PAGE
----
10. There is justice in the world. Such a great context with the darts. Seemingly simplistic yet very tricky. Great idea.
    Adam B @revhappiness

  11. Very Serling-ian... The creep got what he had coming, Tony. Well done...

  12. Bull's Eye!

    It is a human tragedy in the West that people work all their lives and then when on the rubbish heap of old age, they have to liquidate their savings just to pay for old age care.

    Nice story with veritable sting in the tale!

    marc nash

  13. Yes. Good characterisation. I hated him within a few lines. Wasps forming one giant sting - priceless.

  14. HA. That was awesome. Wasps making dart hand thingie.

  15. Loved this. Great little piece of vengeance, and maybe its a little thing but I love that there were no names. Just an old man, his spouse, and a young man.


  16. Perfect ending image, very Stephen King-ish. Even though I despised the character, my back ached in empathy when his bones cracked.

  17. He was a nasty piece of work but what a horrible way to finish up.

    Could easily have a nightmare about the wasps. Thank you kindly.

  18. Oh brilliant - makes me think of a Twilight Zone story, perfect ending for a perfect rogue.

    "From his back came a sound like a handful of dry sticks being bent, hard." A nightmarish ending, as that - but well-deserved.

    Great story.

  19. He got what he deserved. Funny and a little scary at the same time. I wasn't sure where this was going, I was just hoping he wouldn't hurt the old man in any way. A great story Tony.

  20. I knew it wasn't going to end well for him. I just didn't know how. Very, very inventive, Sir.

    Well done.

  21. I'm glad the greedy bastard got his comeuppances. The wasps were a nice touch. Great tale!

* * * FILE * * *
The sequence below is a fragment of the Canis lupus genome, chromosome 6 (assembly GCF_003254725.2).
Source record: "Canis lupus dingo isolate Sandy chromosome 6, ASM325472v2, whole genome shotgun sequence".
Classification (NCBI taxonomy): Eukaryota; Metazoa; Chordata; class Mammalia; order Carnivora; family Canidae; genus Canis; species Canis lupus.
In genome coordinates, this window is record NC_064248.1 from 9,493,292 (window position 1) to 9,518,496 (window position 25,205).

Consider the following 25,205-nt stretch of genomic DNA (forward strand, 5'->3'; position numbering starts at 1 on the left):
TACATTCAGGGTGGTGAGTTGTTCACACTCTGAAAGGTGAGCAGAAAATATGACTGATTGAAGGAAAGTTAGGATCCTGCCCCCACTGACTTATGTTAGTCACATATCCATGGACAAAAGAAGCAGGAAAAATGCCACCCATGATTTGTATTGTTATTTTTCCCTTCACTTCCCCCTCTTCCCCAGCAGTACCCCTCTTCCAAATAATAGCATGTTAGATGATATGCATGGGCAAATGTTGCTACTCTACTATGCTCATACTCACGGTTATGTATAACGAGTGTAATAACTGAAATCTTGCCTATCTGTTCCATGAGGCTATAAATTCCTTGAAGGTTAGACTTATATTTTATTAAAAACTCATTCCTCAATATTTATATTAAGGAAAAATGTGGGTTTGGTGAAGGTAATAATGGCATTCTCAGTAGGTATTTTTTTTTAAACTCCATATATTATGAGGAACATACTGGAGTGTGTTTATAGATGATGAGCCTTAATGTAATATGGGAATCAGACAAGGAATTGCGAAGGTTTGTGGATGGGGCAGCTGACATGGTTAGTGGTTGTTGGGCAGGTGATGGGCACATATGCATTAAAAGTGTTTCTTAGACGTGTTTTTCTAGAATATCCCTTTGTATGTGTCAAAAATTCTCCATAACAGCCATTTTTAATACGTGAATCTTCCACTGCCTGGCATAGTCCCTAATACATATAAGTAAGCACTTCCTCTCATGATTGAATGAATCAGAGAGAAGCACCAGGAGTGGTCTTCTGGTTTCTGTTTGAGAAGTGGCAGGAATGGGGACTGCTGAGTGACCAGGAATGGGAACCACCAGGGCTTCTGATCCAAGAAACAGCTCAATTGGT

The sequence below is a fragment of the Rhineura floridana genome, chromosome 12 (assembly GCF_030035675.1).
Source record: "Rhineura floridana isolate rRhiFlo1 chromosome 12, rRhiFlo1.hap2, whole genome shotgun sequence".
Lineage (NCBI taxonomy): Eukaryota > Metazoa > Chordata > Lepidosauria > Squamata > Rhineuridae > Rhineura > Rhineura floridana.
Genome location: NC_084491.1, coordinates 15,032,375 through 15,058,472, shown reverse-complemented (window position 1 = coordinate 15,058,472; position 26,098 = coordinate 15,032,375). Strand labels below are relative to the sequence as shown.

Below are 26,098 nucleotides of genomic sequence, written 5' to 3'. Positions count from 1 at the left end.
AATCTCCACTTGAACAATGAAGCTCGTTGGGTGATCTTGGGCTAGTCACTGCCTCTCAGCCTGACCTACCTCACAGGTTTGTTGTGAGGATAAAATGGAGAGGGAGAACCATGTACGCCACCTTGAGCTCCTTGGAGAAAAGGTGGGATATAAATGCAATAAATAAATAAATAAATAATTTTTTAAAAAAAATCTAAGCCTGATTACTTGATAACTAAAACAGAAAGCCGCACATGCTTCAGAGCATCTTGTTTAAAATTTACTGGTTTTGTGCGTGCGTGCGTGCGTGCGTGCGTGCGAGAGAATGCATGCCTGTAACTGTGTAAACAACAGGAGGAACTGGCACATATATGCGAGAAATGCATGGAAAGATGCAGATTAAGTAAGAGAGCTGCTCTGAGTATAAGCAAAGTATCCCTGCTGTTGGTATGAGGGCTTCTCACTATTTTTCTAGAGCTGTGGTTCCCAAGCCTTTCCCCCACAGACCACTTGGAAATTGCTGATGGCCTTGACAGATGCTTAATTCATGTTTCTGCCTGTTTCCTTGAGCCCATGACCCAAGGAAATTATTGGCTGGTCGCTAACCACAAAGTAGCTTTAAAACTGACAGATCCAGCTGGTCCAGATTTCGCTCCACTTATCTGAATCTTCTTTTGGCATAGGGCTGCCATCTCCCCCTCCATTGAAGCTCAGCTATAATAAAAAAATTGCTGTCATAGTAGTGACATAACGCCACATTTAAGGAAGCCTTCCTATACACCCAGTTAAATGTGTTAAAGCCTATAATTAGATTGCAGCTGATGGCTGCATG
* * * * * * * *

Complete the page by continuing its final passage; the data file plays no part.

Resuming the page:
22. "The wasps boiled" is such a fine word choice. Liked the whole thing, but that's where it took off for me. ...Pun unintended, though embraced.

  23. Oh, crap, Tony, this one might just leave me with nightmares. My dad's horribly allergic to bees, and although I'm not, he gave me his fear of them. Otherwise, it was a good story. Glad the old guy got his revenge, and the imagery of the gold dart trophies and then the color of the wasps was great!


  24. Wasps and other stinging insects are a big bugaboo for me. I got the creepy-crawlies writing thing thing.

    Thanks for all the great comments, everyone. Cecilia, I hope you sleep well tonight.


  25. Ah, a stinger of a tale. I've been stung by wasps, scary stuff. Darts is a serious game.

  26. So good I read it twice, and kudos for Leeds!

  27. Excellent. Always good to see someone get his just desserts. Great buildup and a perfect finish.

  28. Excellent build in tension. I was wondering if the sound was the man's decayed body or his ghost. It was a good surprise to know it was wasp nest.

    Last week I went through a tough allergic reaction to something (don't ask, I don't know). My throat closed, as well as my nose O_o. I'm here because someone took me to the doctor in time, so I sort of know what your jerk MC went through. He certainly deserved it, heh.

  29. I was trying to get the pacing right for a creepy buildup, so I'm gratified that it worked for you all.

    That's one of the things that can kill a horror story, is pacing that's off. Too slow and the tension bleeds away; too fast and you are startled, but not necessarily scared.

  30. I've said it before and I'll say it again. You can't exscape Karma. Great story!